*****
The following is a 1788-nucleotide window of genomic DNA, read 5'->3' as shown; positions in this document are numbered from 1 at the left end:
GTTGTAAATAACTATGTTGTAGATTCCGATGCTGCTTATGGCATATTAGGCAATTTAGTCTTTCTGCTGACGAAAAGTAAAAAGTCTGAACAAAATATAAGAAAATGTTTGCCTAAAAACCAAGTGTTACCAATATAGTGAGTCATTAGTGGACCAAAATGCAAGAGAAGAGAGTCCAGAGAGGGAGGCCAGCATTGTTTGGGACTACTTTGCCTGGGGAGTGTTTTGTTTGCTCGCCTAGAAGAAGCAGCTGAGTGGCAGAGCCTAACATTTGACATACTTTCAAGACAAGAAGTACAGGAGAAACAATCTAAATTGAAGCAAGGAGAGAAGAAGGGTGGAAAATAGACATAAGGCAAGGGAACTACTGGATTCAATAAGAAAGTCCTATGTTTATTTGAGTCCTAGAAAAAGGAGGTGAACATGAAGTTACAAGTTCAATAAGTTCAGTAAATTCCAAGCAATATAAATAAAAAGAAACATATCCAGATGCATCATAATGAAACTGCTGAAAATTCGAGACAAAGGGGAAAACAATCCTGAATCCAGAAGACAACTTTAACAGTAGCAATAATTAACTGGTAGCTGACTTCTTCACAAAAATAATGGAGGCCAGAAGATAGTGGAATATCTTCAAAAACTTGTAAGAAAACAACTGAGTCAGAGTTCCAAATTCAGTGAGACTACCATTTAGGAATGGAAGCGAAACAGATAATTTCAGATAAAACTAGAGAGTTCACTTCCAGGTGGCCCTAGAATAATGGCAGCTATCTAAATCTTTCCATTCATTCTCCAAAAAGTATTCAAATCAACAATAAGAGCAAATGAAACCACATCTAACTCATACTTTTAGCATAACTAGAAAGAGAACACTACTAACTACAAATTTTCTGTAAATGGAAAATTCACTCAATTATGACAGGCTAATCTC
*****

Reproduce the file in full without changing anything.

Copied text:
The following is a 1788-nucleotide window of genomic DNA, read 5'->3' as shown; positions in this document are numbered from 1 at the left end:
GTTGTAAATAACTATGTTGTAGATTCCGATGCTGCTTATGGCATATTAGGCAATTTAGTCTTTCTGCTGACGAAAAGTAAAAAGTCTGAACAAAATATAAGAAAATGTTTGCCTAAAAACCAAGTGTTACCAATATAGTGAGTCATTAGTGGACCAAAATGCAAGAGAAGAGAGTCCAGAGAGGGAGGCCAGCATTGTTTGGGACTACTTTGCCTGGGGAGTGTTTTGTTTGCTCGCCTAGAAGAAGCAGCTGAGTGGCAGAGCCTAACATTTGACATACTTTCAAGACAAGAAGTACAGGAGAAACAATCTAAATTGAAGCAAGGAGAGAAGAAGGGTGGAAAATAGACATAAGGCAAGGGAACTACTGGATTCAATAAGAAAGTCCTATGTTTATTTGAGTCCTAGAAAAAGGAGGTGAACATGAAGTTACAAGTTCAATAAGTTCAGTAAATTCCAAGCAATATAAATAAAAAGAAACATATCCAGATGCATCATAATGAAACTGCTGAAAATTCGAGACAAAGGGGAAAACAATCCTGAATCCAGAAGACAACTTTAACAGTAGCAATAATTAACTGGTAGCTGACTTCTTCACAAAAATAATGGAGGCCAGAAGATAGTGGAATATCTTCAAAAACTTGTAAGAAAACAACTGAGTCAGAGTTCCAAATTCAGTGAGACTACCATTTAGGAATGGAAGCGAAACAGATAATTTCAGATAAAACTAGAGAGTTCACTTCCAGGTGGCCCTAGAATAATGGCAGCTATCTAAATCTTTCCATTCATTCTCCAAAAAGTATTCAAATCAACAATAAGAGCAAATGAAACCACATCTAACTCATACTTTTAGCATAACTAGAAAGAGAACACTACTAACTACAAATTTTCTGTAAATGGAAAATTCACTCAATTATGACAGGCTAATCTC